This revelation jolted me out of a certain lethargy. At the time, buried in writing about Cuba, I had become a little indifferent to New York and tended to keep to within a 10-block radius of my apartment. Now I had a reason to explore the city again, heading to such remote, exotic locales as the Upper West Side. Standing outside the Chinese massage parlour, I could suddenly imagine Castro before he was fixed in the world’s imagination as a Cold War cliché. Instead, I could see him in his 20s, a tall, athletic figure – startlingly clean-shaven, except for a pencil moustache – rushing about New York with manic energy, astonishing strangers with his penchant for nonstop talking. And his 1948 and 1955 visits were just the start of his love affair with the city.
Everything changed for Castro after his guerrillas’ surprise victory in Cuba on New Year’s Day, 1959, when Batista and his cronies fled Havana in DC-4s like thieves in the night. A week later, Castro entered Havana triumphantly to delirious crowds reminiscent of the liberation of Paris, promising to drop the reins of power once stability was restored and usher the island into a democratic future. Castro became an international celebrity, and he and his rebels – known as Los Barbudos (“the bearded ones”) – were idolised by yanquis (“Americans”) as young, sexy liberators. As a result, his most surreal visit to New York came only four months after his victory, in April 1959, when “El Comandante,” as Castro was called, swept into town for five days as a conquering hero.
Castro was now as big as Elvis, and was mobbed by New Yorkers from the moment he arrived at Penn Station. Newspapermen compared him to George Washington; women swooned. (“Fidel is the best thing to happen to North American women since Rudolph Valentino,” sighed one.)
It took 20 minutes for the New York Police Department just to usher the 32-year-old hero – instantly recognisable in his trademark khaki fatigues, forage cap and cigar – the 100 yards across Eighth Avenue to his hotel, in part because he kept jumping through police barriers into the crowd to shake hands, saying, “I must greet my public!”.
It’s easy today to follow Castro’s itinerary. The majestic old Penn Station where he arrived was notoriously demolished in the 1960s, but the Hotel Pennsylvania, where he stayed and which was designed to mimic the famed station across the street, still looms. Its hulking colonnaded facade has hardly changed, and the interior is preserved in a sort of charming Mad Men-esque time capsule.
Seventy years ago, Castro played tourist in New York City, and this was my chance to revisit classic Big Apple attractions I had ignored for years. He went up the Empire State Building, and so did I, beating the crowds by going at 23:00 and lapping up the Art Deco ambiance. And in Central Park, I paid my respects at the Naumburg Bandshell, where he spoke to a crowd of at least 16,000.
New York’s legendary museums, however, were not on the agenda: Castro was a voracious book-lover but indifferent to the visual arts. He ignored suggestions to visit The Museum of Modern Art and went to the Bronx Zoo instead, where he delighted reporters by poking his hand into the tiger’s cage and devoured a hot dog, declaring the zoo, “The best thing in New York”. I, too, schlepped there. The tigers now live in a sprawling landscaped environment, so I couldn’t get anywhere near them to imitate Castro’s macho gesture. The zoo’s hot dog, however, was still delicioso.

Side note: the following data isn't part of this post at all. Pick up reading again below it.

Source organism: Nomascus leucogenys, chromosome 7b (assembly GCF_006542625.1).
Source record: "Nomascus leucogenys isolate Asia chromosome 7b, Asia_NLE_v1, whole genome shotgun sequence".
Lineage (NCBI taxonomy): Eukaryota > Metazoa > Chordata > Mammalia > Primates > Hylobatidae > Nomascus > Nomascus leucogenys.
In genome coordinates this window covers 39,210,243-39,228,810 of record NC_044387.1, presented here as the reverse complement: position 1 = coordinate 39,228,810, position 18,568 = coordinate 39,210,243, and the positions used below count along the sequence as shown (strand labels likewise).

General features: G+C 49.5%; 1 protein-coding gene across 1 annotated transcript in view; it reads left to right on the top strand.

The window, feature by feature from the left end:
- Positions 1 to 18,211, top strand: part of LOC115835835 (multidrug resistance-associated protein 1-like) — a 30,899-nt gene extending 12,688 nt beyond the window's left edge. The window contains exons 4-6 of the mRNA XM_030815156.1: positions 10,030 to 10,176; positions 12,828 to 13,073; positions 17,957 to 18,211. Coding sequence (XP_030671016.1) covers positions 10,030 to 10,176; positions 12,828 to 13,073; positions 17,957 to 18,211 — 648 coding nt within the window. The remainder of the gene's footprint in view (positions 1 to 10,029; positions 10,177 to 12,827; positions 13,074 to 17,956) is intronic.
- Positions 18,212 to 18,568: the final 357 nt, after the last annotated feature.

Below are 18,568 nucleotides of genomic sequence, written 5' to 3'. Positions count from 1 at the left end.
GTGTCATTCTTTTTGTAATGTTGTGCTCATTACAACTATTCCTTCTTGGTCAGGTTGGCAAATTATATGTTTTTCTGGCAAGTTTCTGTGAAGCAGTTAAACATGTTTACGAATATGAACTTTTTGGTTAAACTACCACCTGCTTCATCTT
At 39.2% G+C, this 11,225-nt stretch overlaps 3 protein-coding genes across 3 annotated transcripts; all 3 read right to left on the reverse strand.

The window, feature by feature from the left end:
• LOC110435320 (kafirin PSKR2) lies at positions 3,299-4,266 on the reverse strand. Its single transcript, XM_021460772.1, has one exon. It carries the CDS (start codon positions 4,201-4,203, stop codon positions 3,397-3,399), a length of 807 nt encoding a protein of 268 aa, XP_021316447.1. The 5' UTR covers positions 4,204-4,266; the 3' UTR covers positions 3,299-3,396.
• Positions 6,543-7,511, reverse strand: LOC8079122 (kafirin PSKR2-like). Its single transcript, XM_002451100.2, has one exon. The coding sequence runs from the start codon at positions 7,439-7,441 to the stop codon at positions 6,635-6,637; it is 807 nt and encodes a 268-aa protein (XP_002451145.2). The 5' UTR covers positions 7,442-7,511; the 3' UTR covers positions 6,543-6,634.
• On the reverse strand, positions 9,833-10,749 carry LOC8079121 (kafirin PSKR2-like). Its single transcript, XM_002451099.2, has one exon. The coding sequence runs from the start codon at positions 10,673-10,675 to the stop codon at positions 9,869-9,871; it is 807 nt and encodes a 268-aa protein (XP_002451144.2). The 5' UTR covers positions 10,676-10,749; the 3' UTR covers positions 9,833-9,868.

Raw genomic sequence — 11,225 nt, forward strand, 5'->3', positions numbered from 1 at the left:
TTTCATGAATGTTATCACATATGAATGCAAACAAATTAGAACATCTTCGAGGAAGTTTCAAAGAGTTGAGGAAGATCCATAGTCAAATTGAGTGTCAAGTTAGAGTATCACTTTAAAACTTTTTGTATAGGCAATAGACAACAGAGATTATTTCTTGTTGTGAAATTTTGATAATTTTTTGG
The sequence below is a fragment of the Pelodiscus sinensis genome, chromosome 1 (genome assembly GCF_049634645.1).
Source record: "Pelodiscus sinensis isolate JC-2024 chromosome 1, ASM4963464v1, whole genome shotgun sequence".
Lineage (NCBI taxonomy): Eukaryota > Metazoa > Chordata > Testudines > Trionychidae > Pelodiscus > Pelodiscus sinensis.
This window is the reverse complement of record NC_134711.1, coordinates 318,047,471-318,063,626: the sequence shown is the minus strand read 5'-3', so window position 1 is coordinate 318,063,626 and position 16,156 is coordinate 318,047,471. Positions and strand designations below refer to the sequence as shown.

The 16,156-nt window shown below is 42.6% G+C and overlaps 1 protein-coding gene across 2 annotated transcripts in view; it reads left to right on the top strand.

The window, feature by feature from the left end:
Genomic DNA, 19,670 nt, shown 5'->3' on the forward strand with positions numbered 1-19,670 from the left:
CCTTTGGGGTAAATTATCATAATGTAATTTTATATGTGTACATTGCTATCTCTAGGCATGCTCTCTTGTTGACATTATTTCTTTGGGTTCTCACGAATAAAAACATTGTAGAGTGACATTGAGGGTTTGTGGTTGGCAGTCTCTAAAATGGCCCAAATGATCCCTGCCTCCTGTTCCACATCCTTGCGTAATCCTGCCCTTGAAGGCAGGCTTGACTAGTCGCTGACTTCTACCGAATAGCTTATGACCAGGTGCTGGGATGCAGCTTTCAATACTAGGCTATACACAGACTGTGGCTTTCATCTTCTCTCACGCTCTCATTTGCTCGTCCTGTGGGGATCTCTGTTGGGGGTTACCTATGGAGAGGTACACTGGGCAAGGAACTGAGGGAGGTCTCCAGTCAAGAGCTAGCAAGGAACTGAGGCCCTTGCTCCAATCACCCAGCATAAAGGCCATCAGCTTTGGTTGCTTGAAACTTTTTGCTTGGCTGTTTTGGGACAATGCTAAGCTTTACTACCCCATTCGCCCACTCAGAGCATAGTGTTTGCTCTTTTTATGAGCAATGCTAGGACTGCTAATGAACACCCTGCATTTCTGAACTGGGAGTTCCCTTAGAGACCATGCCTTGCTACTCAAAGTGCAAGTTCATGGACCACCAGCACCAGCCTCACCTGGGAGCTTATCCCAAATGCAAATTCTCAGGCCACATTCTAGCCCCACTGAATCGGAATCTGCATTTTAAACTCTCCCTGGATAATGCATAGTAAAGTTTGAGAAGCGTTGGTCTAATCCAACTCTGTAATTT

New York’s love affair with Castro did not last – at least not among white, middle-class residents. When Castro returned to address the United Nations in September 1960, the bitter split between the US and Cuba, which began largely over Castro’s economic policies, was well underway, as Castro became more radical and Washington more vindictive. The following month, US president Dwight Eisenhower would issue what has become the world’s longest-standing economic embargo on Cuba, and had already begun authorising the first of several hundred unsuccessful CIA attempts to assassinate Castro and overthrow his regime.
As Castro arrived to speak at the United Nations, the New York press mocked him as “El Beardo” (a non-Spanish jab intended to mean, “The Bearded Guy”). And just one year after being swarmed by a sea of admiring spectators in Midtown Manhattan, he was now jeered in his car by angry pedestrians.
After a fight with the staff at his Murray Hill hotel, the Shelburne Hotel, Castro famously threatened to camp in Central Park before moving his entire entourage to Harlem, which had long been considered the capital of Black America. He was the first foreign leader to ever stay in the neighbourhood, and many African Americans, who admired that he had declared an end to racial discrimination in Cuba shortly after assuming power, welcomed him with open arms.
I was delighted to find that the Shelburne Hotel still exists near the United Nations Headquarters. I made the pilgrimage to Lexington Avenue and found its regal old-world exterior unchanged. It’s certainly a friendly place today: at 17:00, the doorman greeted me with a cheery smile: “Just in time!” I wasn’t sure what he meant, until I saw a clerk handing out free happy hour wine. He seemed not to care that I wasn’t a guest, so I happily perched on a linoleum sideboard with a glass of Chardonnay among travellers killing time before evening flights. I asked the doorman, an African immigrant named Raymond Larry, if he knew that señor Castro had once caused a ruckus in the hotel.